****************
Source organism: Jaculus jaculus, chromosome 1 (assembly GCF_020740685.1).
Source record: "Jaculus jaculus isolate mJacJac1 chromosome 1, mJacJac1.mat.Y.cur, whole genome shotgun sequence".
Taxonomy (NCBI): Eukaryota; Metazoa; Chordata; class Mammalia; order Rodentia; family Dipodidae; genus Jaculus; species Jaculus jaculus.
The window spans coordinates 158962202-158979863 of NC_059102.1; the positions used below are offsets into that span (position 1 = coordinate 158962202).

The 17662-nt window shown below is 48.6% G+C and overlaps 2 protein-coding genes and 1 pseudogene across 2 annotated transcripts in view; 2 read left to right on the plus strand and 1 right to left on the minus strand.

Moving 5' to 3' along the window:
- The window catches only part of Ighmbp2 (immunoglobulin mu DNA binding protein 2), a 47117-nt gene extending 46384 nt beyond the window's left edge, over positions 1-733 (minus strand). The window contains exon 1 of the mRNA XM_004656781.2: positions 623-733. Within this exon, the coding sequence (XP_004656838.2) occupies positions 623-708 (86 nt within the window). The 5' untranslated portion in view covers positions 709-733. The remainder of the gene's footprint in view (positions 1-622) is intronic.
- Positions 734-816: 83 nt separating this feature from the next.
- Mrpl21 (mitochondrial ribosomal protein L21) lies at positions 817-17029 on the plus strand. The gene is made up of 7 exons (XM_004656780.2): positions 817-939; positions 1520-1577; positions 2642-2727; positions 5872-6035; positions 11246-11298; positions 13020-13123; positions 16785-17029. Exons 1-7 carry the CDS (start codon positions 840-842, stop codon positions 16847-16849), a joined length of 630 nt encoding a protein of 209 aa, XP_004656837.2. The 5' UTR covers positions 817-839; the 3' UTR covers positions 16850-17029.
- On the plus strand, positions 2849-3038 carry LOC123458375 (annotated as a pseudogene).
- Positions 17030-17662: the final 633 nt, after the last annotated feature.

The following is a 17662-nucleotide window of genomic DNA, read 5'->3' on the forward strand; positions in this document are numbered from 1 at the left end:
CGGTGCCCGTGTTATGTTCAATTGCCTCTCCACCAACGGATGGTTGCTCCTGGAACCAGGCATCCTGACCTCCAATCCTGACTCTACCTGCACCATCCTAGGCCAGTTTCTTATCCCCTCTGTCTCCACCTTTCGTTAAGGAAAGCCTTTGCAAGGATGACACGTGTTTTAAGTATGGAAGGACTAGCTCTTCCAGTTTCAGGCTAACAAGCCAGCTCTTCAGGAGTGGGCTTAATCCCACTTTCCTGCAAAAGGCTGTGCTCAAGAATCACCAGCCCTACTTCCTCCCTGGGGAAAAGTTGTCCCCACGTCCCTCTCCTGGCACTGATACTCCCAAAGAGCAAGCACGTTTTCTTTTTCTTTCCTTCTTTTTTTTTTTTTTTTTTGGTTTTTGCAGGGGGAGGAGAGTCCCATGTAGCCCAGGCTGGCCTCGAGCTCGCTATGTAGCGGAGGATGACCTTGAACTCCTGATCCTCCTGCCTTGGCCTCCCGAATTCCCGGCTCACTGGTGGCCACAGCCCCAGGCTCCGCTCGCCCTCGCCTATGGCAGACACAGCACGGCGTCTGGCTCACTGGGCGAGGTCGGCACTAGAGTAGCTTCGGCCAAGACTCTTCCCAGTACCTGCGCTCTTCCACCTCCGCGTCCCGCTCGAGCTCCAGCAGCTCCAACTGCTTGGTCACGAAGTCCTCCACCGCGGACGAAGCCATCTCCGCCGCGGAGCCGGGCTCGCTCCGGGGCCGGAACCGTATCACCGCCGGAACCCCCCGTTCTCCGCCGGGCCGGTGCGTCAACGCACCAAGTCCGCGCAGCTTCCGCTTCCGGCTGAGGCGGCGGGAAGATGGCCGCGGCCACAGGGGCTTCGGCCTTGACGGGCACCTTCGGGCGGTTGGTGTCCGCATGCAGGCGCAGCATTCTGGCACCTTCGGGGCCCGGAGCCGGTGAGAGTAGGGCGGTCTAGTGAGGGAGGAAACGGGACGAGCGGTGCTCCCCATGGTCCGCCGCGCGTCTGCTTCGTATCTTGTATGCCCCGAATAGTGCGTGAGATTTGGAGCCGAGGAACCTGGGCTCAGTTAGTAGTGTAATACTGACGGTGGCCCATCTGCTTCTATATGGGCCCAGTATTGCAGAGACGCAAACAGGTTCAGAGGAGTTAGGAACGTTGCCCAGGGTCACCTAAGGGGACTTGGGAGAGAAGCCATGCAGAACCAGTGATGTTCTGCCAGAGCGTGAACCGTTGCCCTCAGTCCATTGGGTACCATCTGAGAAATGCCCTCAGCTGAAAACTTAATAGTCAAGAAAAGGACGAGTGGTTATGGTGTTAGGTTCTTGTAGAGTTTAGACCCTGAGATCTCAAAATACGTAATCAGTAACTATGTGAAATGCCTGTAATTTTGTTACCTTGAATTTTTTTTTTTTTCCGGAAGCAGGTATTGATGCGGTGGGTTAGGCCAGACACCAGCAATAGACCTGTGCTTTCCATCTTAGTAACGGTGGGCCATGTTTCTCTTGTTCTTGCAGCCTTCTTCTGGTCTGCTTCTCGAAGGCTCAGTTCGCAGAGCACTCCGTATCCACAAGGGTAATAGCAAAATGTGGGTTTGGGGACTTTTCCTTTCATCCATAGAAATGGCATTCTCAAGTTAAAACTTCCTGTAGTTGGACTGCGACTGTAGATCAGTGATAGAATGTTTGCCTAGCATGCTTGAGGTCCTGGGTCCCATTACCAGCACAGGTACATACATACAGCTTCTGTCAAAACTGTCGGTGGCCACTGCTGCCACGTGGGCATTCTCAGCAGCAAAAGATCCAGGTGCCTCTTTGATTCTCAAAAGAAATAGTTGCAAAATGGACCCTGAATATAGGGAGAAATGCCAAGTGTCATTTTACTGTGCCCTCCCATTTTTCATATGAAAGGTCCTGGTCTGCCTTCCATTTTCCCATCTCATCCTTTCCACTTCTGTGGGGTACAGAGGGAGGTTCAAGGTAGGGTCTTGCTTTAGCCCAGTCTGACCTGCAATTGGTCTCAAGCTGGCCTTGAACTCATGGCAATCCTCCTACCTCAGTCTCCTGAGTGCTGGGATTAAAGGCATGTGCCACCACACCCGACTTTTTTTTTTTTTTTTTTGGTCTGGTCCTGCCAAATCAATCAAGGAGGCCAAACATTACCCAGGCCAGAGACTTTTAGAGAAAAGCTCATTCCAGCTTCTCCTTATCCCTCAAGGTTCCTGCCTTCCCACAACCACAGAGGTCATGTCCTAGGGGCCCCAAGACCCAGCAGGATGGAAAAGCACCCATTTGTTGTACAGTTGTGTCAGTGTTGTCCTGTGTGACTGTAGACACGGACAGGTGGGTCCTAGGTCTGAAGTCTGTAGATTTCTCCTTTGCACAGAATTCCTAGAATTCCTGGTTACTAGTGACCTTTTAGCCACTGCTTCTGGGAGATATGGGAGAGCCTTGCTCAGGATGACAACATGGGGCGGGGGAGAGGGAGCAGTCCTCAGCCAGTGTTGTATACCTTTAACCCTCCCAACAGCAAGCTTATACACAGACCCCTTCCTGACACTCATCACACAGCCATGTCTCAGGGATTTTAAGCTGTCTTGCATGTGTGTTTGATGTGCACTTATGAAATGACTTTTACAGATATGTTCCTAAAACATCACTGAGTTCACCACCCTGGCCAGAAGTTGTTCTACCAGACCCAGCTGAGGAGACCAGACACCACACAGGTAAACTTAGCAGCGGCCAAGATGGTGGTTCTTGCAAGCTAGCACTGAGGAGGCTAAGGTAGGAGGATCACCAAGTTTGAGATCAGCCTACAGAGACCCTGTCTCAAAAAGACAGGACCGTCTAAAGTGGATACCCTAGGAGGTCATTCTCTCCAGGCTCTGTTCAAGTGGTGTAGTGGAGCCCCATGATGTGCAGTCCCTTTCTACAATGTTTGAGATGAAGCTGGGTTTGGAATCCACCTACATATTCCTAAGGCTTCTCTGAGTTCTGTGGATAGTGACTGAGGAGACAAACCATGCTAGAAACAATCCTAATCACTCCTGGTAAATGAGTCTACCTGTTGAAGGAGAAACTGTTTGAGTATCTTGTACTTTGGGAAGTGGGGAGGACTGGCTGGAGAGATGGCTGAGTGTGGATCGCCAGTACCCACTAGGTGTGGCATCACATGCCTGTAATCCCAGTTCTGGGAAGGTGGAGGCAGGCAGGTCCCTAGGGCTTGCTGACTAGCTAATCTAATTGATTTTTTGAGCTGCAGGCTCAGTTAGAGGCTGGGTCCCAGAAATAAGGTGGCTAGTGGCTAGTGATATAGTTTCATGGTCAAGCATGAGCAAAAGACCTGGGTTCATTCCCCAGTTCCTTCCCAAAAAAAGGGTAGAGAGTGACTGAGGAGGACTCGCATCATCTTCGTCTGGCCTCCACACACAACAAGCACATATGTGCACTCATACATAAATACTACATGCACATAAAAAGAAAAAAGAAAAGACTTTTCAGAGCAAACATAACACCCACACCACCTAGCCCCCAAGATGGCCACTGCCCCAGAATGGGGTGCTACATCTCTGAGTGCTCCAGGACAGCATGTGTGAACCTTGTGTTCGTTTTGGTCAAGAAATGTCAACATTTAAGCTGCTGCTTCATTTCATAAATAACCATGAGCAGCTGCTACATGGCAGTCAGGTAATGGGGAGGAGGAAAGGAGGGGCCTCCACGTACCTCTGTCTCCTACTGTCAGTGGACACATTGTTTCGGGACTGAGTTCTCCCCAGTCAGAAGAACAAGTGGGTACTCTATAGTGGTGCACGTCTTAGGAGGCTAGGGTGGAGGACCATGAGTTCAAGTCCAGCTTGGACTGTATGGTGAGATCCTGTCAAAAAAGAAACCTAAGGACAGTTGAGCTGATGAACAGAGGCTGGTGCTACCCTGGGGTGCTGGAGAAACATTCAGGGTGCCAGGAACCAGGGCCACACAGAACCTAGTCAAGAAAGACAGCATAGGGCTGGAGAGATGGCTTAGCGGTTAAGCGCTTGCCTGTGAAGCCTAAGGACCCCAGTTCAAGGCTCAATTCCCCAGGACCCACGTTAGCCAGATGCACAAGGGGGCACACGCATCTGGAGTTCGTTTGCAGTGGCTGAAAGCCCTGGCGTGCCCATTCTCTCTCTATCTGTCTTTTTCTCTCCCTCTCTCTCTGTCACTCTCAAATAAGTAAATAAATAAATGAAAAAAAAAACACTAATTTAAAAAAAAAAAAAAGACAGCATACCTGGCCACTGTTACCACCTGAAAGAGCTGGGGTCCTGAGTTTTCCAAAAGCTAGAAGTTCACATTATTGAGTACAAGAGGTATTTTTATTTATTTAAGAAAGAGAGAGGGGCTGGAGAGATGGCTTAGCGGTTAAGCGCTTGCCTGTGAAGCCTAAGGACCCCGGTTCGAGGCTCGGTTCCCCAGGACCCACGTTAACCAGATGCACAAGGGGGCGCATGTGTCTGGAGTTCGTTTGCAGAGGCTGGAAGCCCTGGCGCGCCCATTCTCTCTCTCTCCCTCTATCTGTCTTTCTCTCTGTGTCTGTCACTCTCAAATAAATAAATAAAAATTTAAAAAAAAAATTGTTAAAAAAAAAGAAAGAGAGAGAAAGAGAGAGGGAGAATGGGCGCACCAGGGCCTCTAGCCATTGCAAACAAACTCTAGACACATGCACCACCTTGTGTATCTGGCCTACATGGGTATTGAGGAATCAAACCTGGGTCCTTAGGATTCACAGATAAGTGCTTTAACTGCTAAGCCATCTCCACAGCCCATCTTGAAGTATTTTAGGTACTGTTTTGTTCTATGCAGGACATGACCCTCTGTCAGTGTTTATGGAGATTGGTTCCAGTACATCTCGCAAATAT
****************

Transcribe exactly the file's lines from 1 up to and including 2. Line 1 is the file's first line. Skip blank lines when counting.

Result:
Source organism: Jaculus jaculus, chromosome 1 (assembly GCF_020740685.1).
Source record: "Jaculus jaculus isolate mJacJac1 chromosome 1, mJacJac1.mat.Y.cur, whole genome shotgun sequence".